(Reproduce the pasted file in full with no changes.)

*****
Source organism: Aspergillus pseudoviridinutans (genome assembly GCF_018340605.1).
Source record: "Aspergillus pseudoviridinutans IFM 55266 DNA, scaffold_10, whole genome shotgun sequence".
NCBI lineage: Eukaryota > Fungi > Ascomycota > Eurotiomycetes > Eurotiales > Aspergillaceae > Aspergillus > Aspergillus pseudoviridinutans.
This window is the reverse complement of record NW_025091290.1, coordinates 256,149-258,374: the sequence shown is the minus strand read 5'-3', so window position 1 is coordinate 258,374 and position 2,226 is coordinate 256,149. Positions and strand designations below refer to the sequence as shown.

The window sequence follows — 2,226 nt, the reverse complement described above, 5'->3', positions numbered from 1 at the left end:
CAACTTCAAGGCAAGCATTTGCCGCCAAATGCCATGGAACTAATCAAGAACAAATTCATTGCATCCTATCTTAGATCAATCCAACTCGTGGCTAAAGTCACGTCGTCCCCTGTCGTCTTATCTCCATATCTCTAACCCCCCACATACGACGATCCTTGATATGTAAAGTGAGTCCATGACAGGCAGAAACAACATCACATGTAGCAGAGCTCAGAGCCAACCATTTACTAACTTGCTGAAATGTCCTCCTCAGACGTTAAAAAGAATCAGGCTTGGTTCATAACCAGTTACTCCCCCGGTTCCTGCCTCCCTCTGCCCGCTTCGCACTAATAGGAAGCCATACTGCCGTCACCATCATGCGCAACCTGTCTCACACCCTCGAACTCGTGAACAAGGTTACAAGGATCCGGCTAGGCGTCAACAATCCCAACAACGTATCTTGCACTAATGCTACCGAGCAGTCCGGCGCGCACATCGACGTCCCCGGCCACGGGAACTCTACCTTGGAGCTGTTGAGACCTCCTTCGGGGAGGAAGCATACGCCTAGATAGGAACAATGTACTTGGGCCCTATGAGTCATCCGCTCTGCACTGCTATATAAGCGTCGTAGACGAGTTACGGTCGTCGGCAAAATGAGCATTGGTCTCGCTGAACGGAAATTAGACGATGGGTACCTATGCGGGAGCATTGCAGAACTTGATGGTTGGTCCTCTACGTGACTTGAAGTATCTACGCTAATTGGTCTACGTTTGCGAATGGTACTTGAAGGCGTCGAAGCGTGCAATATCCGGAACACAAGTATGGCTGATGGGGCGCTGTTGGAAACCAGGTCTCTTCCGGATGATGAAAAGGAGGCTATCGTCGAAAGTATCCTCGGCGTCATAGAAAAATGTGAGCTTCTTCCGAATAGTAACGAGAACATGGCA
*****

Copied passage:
Source organism: Aspergillus pseudoviridinutans (genome assembly GCF_018340605.1).
Source record: "Aspergillus pseudoviridinutans IFM 55266 DNA, scaffold_10, whole genome shotgun sequence".
NCBI lineage: Eukaryota > Fungi > Ascomycota > Eurotiomycetes > Eurotiales > Aspergillaceae > Aspergillus > Aspergillus pseudoviridinutans.
This window is the reverse complement of record NW_025091290.1, coordinates 256,149-258,374: the sequence shown is the minus strand read 5'-3', so window position 1 is coordinate 258,374 and position 2,226 is coordinate 256,149. Positions and strand designations below refer to the sequence as shown.

The window sequence follows — 2,226 nt, the reverse complement described above, 5'->3', positions numbered from 1 at the left end:
CAACTTCAAGGCAAGCATTTGCCGCCAAATGCCATGGAACTAATCAAGAACAAATTCATTGCATCCTATCTTAGATCAATCCAACTCGTGGCTAAAGTCACGTCGTCCCCTGTCGTCTTATCTCCATATCTCTAACCCCCCACATACGACGATCCTTGATATGTAAAGTGAGTCCATGACAGGCAGAAACAACATCACATGTAGCAGAGCTCAGAGCCAACCATTTACTAACTTGCTGAAATGTCCTCCTCAGACGTTAAAAAGAATCAGGCTTGGTTCATAACCAGTTACTCCCCCGGTTCCTGCCTCCCTCTGCCCGCTTCGCACTAATAGGAAGCCATACTGCCGTCACCATCATGCGCAACCTGTCTCACACCCTCGAACTCGTGAACAAGGTTACAAGGATCCGGCTAGGCGTCAACAATCCCAACAACGTATCTTGCACTAATGCTACCGAGCAGTCCGGCGCGCACATCGACGTCCCCGGCCACGGGAACTCTACCTTGGAGCTGTTGAGACCTCCTTCGGGGAGGAAGCATACGCCTAGATAGGAACAATGTACTTGGGCCCTATGAGTCATCCGCTCTGCACTGCTATATAAGCGTCGTAGACGAGTTACGGTCGTCGGCAAAATGAGCATTGGTCTCGCTGAACGGAAATTAGACGATGGGTACCTATGCGGGAGCATTGCAGAACTTGATGGTTGGTCCTCTACGTGACTTGAAGTATCTACGCTAATTGGTCTACGTTTGCGAATGGTACTTGAAGGCGTCGAAGCGTGCAATATCCGGAACACAAGTATGGCTGATGGGGCGCTGTTGGAAACCAGGTCTCTTCCGGATGATGAAAAGGAGGCTATCGTCGAAAGTATCCTCGGCGTCATAGAAAAATGTGAGCTTCTTCCGAATAGTAACGAGAACATGGCA